Forum - Banjo Ben Clark

Building a modulating arraingement

Hey all,

I’m working on a little “learning project”: The Old Rugged Cross in 4 different keys as a sort of an exercise.
G, Bb, C and D

Any ideas, suggestions or comments on the order to run these keys in to play all of them as a single piece?

Normally when I do htis type thing I jsut start at the lowest key and work my way up in order, but I’m wondering if there might be a better way to go about it.


The G and D are essentially the same version.
Bb and C are quite unique unto themselves.

I can move from any one to any of the others about as easily, so the question is more about “pleasing sound”, and maybe accepted traditions in theory, etc.

I look forward to seeing any suggestions anyone may have, and the reasoning behind them…Thanks!

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Ben’s Red River Valley for banjo has some great key change modulations in it, that I think would be very applicable.

Here’s another thought.

“I will cling to the old rugged cross.”

Right here change whatever the major is to a minor, for one bar, then on to the next chord.

“And exchange it some day for a crown”

Hope that works.


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RRV is a good example of what my project entails except it will be a fiddle piece w/possible rhythm guitar…and be in four keys (Bb, C, G, and D).

I have no problem coming up with different modulations…

The question is “what order would you do the keys in and why”.

Just started playing with it. Starting in G I like the transition to D… instead of walking up to D7 right before the second verse walk to an A7 leading to the D. It is a “natural” sounding change for such a big jump. Likewise, at end of chorus 2 instead of an A7, walk to a G7, leading to a C. It kinda works for me. That was the quick thought. Thinking about getting to Bb… I am thinking a little musical turnaround journey might be needed to get there. That’s just my first thought.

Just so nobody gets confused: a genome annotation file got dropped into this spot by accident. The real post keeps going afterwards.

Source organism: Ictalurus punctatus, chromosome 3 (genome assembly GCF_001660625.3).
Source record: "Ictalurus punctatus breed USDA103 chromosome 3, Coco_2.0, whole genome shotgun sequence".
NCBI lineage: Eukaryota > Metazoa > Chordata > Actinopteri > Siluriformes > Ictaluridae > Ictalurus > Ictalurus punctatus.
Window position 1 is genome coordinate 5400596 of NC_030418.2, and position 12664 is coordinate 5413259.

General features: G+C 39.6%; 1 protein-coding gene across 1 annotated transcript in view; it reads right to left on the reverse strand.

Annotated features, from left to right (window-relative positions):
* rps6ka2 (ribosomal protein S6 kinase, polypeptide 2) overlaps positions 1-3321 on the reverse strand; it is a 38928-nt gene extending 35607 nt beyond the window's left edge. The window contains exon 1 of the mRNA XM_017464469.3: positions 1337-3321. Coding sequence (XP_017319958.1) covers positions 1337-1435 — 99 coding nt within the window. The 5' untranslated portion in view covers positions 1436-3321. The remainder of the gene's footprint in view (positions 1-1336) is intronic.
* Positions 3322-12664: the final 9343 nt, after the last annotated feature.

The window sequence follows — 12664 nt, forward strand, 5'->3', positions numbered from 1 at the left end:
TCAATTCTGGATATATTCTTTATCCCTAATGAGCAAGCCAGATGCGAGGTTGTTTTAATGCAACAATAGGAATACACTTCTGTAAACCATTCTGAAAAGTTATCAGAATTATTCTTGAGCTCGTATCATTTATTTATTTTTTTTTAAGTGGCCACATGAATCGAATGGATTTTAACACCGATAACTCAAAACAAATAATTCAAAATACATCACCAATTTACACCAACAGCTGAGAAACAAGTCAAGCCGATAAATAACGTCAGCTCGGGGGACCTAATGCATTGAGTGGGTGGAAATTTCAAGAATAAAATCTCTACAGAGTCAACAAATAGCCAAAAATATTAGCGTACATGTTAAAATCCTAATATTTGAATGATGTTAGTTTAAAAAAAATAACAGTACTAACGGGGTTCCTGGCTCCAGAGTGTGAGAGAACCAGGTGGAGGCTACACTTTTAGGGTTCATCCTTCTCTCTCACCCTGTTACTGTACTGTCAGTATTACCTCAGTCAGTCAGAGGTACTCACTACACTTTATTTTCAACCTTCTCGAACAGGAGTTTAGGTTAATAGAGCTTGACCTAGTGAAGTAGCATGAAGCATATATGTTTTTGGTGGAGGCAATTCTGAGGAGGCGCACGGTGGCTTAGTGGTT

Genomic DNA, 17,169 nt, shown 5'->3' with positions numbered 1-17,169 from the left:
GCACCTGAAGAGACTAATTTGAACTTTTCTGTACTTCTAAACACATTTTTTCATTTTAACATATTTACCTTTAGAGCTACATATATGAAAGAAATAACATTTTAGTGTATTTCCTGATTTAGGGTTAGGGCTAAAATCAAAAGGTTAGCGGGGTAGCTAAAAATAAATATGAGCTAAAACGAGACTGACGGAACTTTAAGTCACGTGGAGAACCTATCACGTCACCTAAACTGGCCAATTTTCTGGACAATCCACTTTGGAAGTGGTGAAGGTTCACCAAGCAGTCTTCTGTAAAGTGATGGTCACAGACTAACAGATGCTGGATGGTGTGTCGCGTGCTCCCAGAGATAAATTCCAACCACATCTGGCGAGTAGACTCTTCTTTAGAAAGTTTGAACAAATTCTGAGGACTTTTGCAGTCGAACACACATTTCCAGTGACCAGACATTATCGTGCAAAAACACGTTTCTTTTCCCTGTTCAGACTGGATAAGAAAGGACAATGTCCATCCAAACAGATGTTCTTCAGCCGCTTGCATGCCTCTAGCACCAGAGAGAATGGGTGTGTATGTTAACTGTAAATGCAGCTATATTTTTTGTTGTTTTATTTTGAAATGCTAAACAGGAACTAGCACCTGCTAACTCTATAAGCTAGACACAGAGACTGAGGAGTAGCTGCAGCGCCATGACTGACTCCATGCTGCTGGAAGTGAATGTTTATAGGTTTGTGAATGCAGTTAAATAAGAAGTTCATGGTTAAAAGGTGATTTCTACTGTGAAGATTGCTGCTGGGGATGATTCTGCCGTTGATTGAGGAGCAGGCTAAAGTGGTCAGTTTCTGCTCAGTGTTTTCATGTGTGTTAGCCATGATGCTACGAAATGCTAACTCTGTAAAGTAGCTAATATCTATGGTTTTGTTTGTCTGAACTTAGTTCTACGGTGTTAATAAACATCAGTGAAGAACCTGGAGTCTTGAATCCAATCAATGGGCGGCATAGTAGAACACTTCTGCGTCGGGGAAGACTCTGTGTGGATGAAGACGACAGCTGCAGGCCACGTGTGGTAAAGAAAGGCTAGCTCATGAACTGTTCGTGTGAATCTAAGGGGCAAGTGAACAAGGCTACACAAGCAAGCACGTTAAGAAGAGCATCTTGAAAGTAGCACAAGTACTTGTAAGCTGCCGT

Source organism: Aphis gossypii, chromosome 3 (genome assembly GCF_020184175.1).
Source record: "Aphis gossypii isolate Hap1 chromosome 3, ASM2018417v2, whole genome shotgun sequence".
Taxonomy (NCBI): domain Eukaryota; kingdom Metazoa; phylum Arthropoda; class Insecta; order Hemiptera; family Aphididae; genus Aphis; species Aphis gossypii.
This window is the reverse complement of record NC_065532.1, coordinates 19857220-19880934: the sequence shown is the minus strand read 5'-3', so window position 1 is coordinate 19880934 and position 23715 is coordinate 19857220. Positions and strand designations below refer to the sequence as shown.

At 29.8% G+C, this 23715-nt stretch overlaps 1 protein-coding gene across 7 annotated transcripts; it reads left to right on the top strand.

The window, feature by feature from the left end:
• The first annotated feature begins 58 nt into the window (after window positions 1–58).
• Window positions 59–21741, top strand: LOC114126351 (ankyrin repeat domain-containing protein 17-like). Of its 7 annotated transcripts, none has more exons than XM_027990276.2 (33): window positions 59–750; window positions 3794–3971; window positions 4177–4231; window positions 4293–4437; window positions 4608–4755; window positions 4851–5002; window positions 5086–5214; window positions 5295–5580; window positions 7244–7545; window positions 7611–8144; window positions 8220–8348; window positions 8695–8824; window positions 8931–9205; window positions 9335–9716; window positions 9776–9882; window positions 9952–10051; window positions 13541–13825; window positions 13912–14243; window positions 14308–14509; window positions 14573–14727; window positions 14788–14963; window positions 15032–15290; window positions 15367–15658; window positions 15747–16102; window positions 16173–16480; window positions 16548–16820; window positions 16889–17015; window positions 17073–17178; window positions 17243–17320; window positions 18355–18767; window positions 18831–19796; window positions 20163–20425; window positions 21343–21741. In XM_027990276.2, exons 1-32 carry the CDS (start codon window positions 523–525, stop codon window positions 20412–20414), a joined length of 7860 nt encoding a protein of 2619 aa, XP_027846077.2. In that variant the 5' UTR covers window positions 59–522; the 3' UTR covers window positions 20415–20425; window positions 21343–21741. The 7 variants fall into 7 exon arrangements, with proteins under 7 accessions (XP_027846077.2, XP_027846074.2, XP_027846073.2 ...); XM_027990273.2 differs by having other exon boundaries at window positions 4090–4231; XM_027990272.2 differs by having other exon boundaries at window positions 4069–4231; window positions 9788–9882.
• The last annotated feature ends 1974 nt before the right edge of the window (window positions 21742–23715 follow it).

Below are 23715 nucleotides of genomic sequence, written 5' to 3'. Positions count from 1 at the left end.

Before I posted… I played with getting to the Bb. I want a cooler way, but honestly, just hitting the F7 gets my ear there. I tried to get cute with just the Adim, but I need the root to drag me there.

You asked why I went the way I did… no mathematical or music theory reason… it’s just what seemed most natural to my my ear to hit those keys. That was first pass. We can keep trying to get to a more unique path. I’ll say this, I typically like elevating modes, but “The old rugged cross” is a somber song to me (even though a joyous outcome), I always feel reverent and a bit somber with this one. Maybe that’s why I like stepping down the last two key changes.

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I might do the natural G to C using the G7, then a chromatic or surprise modulation to D, then go to an F7 at the end of the D (which sounds bluesy in D) and have that lead you to Bb.


Thanks for the input and suggestions!

This is a fiddle piece I’m building from different breaks I’m absconding with. The C version will be derived from Ben’s Mando lesson, D version comes from John Cockman’s fiddle lessons, the G will be a mix of those two and my own, and the Bb is from a contest version by Luke Price.

After messing around with the transitions a bit I’ve decided I really like the order Ben suggested because:
Every modulation will be different than the others
it splits up the two versions that will be the most similar sounding.
each break gets progressively more intricate,and the Bb has a great ending.

I’m currently thinking that each modulation will entail 3 (possibly 4 if needed) double-stops between roots…basically a measure of quarter notes added between each key…


I do hope you can share a video of the complete project Dave

I don’t have the equipment or expertise to do a decent sounding video…

I may try an audio of it some day, but I don’t see it happening in the near future as it’s a big learning project for me.